So the timeout, as I like to call it, this past week has come at a really good time. It gives teams a chance to analyze and interpret all this data they now have at their fingertips. The goal is to capitalize on that and use it to move forward.
Saturday night, racing will be very fast under the lights at Texas Motor Speedway, which is one of those 1-1/2-mile tracks I mentioned earlier. Texas is the place where I tell folks to man up because it’s big-boy racing. It is simply breathtaking how fast you get around that joint.
As you know, there were a lot of driver and crew chief changes during the offseason. Some worked immediately, and it looks like some need a little more time to see if they will pay off.
Matt Puccia replaced Greg Irwin in July 2011 as Greg Biffle’s crew chief, and that is a combo that has really clicked. The changes were almost instantaneous. In fact, the No. 16 car led races in five of the last seven events in 2011. Now, a few months later, that team is sitting on top of the NASCAR Sprint Cup points standings. It has four top-10 finishes, plus three consecutive third-place finishes, in only six races this year.
Pairing Kevin Harvick with Shane Wilson has seemed to work out well. Of course the most publicized crew chief change was Steve Addington coming to the No. 14 team of Stewart. As mentioned, that team hasn’t skipped a beat since winning the championship with crew chief Darian Grubb in 2011. Stewart already has two wins this year.
Grubb is doing just fine, as well. He moved over to become Denny Hamlin’s crew chief. Those two guys won at Phoenix in only their second race together.
Clint Bowyer and crew chief Brian Pattie have worked out really well. I was actually expecting a little more out of the new combination of Juan Pablo Montoya and Chris Heroy. Again, though, it has been only six races, so we need to give that combination a little more time. Todd Berrier has gone over to become Bobby Labonte’s crew chief, and he has that team running a lot better.
The timeout last week gives the owners, drivers and crew chiefs time to evaluate a lot of things. It’s also a perfect opportunity to take a look at the performance and make changes if necessary to your pit crews. As we always preach, the key is chemistry. When you hit on that magical combination, whether it’s a driver/crew chief or members of your pit crew, the results can be substantial.
I had an interesting conversation with my 12-year-old nephew last week. Obviously, he is just outside the much coveted 18-34 demographic that the advertisers and television executives want. He said he had watched some of the races, but especially liked Daytona.
When I quizzed him further about why he liked Daytona so much, he mentioned it was cool watching races on a Monday night, but, more important, he thought it was really cool when that jet dryer blew up.
It got me thinking that these young fans or the Xbox crowd might think this is what they expect to see every time they tune into a NASCAR race. I really don’t think they realize that jet dryers blowing up and cars turning over and tumbling down the track like Jeff Gordon did at Daytona isn’t what NASCAR racing is all about.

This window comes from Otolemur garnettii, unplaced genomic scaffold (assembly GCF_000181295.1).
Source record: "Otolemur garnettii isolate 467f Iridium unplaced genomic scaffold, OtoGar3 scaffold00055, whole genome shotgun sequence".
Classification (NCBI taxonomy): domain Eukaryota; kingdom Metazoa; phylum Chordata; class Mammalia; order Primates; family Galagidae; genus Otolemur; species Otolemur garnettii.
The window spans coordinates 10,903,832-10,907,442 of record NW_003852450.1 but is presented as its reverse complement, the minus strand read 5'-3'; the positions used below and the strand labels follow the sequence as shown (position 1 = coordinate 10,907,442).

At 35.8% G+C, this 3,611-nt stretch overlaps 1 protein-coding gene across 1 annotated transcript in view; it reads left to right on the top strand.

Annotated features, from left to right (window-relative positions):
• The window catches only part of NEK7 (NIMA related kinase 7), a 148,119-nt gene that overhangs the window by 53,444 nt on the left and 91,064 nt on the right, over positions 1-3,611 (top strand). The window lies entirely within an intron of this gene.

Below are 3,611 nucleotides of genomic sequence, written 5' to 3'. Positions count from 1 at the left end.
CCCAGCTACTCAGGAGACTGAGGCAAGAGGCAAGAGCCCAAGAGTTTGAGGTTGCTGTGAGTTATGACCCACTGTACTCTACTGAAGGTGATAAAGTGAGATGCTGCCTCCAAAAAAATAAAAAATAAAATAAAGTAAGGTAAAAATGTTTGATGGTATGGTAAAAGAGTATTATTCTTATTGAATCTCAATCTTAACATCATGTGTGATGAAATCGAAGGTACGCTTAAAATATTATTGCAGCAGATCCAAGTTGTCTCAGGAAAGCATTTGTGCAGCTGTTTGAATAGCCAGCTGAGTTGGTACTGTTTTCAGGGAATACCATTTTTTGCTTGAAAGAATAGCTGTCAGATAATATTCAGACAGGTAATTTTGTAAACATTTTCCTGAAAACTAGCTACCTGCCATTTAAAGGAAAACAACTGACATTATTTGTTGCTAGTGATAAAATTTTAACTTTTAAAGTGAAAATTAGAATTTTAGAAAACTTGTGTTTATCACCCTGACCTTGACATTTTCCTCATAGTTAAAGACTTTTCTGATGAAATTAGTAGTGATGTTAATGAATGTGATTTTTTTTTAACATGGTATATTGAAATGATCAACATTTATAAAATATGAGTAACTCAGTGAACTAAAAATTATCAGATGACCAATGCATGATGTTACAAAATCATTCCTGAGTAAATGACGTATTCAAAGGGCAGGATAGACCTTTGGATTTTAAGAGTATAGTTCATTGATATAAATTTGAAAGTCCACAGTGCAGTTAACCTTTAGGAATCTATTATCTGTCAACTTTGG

I think when they don’t see that, they get bored and lose interest. Maybe the art of racing and driving cars really fast inches apart from each other doesn’t hold the total excitement they desire. So that’s just some of the insight I picked up on from my nephew and his buddies.
Having the off weekend also gave me the chance to enjoy the Masters. I want to congratulate Bubba Watson on his great win. He now has one of the green jackets and joins a very elite fraternity. It’s like winning the Daytona 500. It’s not just a win you enjoy until the next one. It is something that stays with you for the rest of your life.
I don’t know Watson personally, but Hamlin and my brother Michael do. They both tell me he is a really good guy. He’s from Georgia and a good Christian man. He and his lovely wife just adopted a new baby boy.
He gave a quote that I had never heard of before, but it really put things into perspective for me. Race fans always like to ask me if I had ever dreamed of winning as many races, championships or even being elected into the NASCAR Hall of Fame. I never really had what I felt was a really good answer for them.
Well, Watson sure has the most perfect one. He said Sunday, “I never got this far in my dreams.” I just think that is an awesome quote. That really sums it up. That’s a quote I’ll never forget. Like the late great Jack Benny was famous for “borrowing” a joke from another comedian, well I might just have to borrow Watson’s quote every now and then.
So here we are off to the Lone Star State. Just a reminder that with a Saturday race, the schedule is somewhat different. There will be a two-hour NASCAR Sprint Cup practice on Thursday this week at 5:30 p.m ET. You can catch that practice, plus the Friday final practice and qualifying all on SPEED.
Then, Saturday night under the lights you can catch all the action with our NASCAR on FOX coverage. So it’s time for the big “T” and I don’t mean trouble. “T” is for Texas and as the old saying goes, "Don’t mess with Texas.”